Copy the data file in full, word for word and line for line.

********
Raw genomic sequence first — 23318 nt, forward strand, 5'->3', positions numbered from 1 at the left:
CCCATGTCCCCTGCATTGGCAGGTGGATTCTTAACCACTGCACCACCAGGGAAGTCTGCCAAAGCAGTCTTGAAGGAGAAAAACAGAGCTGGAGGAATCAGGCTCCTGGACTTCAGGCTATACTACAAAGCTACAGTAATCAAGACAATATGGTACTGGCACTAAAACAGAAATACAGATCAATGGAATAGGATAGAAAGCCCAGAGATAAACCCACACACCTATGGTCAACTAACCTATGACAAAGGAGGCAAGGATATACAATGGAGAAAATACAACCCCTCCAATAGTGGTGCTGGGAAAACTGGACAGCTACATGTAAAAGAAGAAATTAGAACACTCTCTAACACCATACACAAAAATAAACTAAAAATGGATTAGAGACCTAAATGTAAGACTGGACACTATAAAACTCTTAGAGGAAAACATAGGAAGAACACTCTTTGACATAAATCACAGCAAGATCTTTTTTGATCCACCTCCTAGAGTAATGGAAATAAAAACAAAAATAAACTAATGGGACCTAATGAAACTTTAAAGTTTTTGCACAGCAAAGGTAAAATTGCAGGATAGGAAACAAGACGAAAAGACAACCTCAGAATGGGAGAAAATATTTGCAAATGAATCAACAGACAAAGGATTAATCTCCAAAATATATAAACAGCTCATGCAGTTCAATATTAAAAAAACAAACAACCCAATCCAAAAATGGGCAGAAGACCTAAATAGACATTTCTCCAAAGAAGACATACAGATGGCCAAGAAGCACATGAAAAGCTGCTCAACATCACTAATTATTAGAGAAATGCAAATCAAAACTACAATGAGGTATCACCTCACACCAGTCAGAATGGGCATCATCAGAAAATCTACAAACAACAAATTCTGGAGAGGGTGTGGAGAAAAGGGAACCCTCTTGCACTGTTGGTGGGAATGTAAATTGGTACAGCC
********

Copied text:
Raw genomic sequence first — 23318 nt, forward strand, 5'->3', positions numbered from 1 at the left:
CCCATGTCCCCTGCATTGGCAGGTGGATTCTTAACCACTGCACCACCAGGGAAGTCTGCCAAAGCAGTCTTGAAGGAGAAAAACAGAGCTGGAGGAATCAGGCTCCTGGACTTCAGGCTATACTACAAAGCTACAGTAATCAAGACAATATGGTACTGGCACTAAAACAGAAATACAGATCAATGGAATAGGATAGAAAGCCCAGAGATAAACCCACACACCTATGGTCAACTAACCTATGACAAAGGAGGCAAGGATATACAATGGAGAAAATACAACCCCTCCAATAGTGGTGCTGGGAAAACTGGACAGCTACATGTAAAAGAAGAAATTAGAACACTCTCTAACACCATACACAAAAATAAACTAAAAATGGATTAGAGACCTAAATGTAAGACTGGACACTATAAAACTCTTAGAGGAAAACATAGGAAGAACACTCTTTGACATAAATCACAGCAAGATCTTTTTTGATCCACCTCCTAGAGTAATGGAAATAAAAACAAAAATAAACTAATGGGACCTAATGAAACTTTAAAGTTTTTGCACAGCAAAGGTAAAATTGCAGGATAGGAAACAAGACGAAAAGACAACCTCAGAATGGGAGAAAATATTTGCAAATGAATCAACAGACAAAGGATTAATCTCCAAAATATATAAACAGCTCATGCAGTTCAATATTAAAAAAACAAACAACCCAATCCAAAAATGGGCAGAAGACCTAAATAGACATTTCTCCAAAGAAGACATACAGATGGCCAAGAAGCACATGAAAAGCTGCTCAACATCACTAATTATTAGAGAAATGCAAATCAAAACTACAATGAGGTATCACCTCACACCAGTCAGAATGGGCATCATCAGAAAATCTACAAACAACAAATTCTGGAGAGGGTGTGGAGAAAAGGGAACCCTCTTGCACTGTTGGTGGGAATGTAAATTGGTACAGCC